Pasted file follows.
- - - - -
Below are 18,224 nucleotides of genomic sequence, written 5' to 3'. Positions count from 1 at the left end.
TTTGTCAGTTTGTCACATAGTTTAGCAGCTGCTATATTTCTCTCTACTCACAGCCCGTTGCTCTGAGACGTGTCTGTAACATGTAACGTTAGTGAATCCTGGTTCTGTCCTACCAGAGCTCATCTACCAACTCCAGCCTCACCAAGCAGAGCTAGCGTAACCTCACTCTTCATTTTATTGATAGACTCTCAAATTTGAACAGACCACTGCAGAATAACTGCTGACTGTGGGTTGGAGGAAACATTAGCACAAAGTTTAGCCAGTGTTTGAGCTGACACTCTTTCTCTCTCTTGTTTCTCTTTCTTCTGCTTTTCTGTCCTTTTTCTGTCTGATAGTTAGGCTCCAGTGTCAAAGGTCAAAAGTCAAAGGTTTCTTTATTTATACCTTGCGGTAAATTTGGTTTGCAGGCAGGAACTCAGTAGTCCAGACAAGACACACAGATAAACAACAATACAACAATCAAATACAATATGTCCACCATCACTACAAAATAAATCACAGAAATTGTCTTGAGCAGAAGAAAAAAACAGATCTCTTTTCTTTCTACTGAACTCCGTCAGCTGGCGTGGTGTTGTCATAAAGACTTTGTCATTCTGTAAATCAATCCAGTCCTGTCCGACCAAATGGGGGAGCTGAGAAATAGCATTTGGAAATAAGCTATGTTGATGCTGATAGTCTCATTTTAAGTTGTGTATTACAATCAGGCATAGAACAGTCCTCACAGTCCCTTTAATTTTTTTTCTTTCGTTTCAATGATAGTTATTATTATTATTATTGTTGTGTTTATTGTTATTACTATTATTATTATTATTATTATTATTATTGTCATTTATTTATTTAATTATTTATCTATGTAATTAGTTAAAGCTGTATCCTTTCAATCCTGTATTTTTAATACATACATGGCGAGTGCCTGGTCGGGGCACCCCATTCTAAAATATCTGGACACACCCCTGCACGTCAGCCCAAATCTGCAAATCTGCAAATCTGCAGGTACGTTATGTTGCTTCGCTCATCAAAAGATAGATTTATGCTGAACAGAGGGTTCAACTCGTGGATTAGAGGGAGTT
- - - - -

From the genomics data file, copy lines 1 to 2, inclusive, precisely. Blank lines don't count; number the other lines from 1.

Below are 18,224 nucleotides of genomic sequence, written 5' to 3'. Positions count from 1 at the left end.
TTTGTCAGTTTGTCACATAGTTTAGCAGCTGCTATATTTCTCTCTACTCACAGCCCGTTGCTCTGAGACGTGTCTGTAACATGTAACGTTAGTGAATCCTGGTTCTGTCCTACCAGAGCTCATCTACCAACTCCAGCCTCACCAAGCAGAGCTAGCGTAACCTCACTCTTCATTTTATTGATAGACTCTCAAATTTGAACAGACCACTGCAGAATAACTGCTGACTGTGGGTTGGAGGAAACATTAGCACAAAGTTTAGCCAGTGTTTGAGCTGACACTCTTTCTCTCTCTTGTTTCTCTTTCTTCTGCTTTTCTGTCCTTTTTCTGTCTGATAGTTAGGCTCCAGTGTCAAAGGTCAAAAGTCAAAGGTTTCTTTATTTATACCTTGCGGTAAATTTGGTTTGCAGGCAGGAACTCAGTAGTCCAGACAAGACACACAGATAAACAACAATACAACAATCAAATACAATATGTCCACCATCACTACAAAATAAATCACAGAAATTGTCTTGAGCAGAAGAAAAAAACAGATCTCTTTTCTTTCTACTGAACTCCGTCAGCTGGCGTGGTGTTGTCATAAAGACTTTGTCATTCTGTAAATCAATCCAGTCCTGTCCGACCAAATGGGGGAGCTGAGAAATAGCATTTGGAAATAAGCTATGTTGATGCTGATAGTCTCATTTTAAGTTGTGTATTACAATCAGGCATAGAACAGTCCTCACAGTCCCTTTAATTTTTTTTCTTTCGTTTCAATGATAGTTATTATTATTATTATTGTTGTGTTTATTGTTATTACTATTATTATTATTATTATTATTATTATTGTCATTTATTTATTTAATTATTTATCTATGTAATTAGTTAAAGCTGTATCCTTTCAATCCTGTATTTTTAATACATACATGGCGAGTGCCTGGTCGGGGCACCCCATTCTAAAATATCTGGACACACCCCTGCACGTCAGCCCAAATCTGCAAATCTGCAAATCTGCAGGTACGTTATGTTGCTTCGCTCATCAAAAGATAGATTTATGCTGAACAGAGGGTTCAACTCGTGGATTAGAGGGAGTT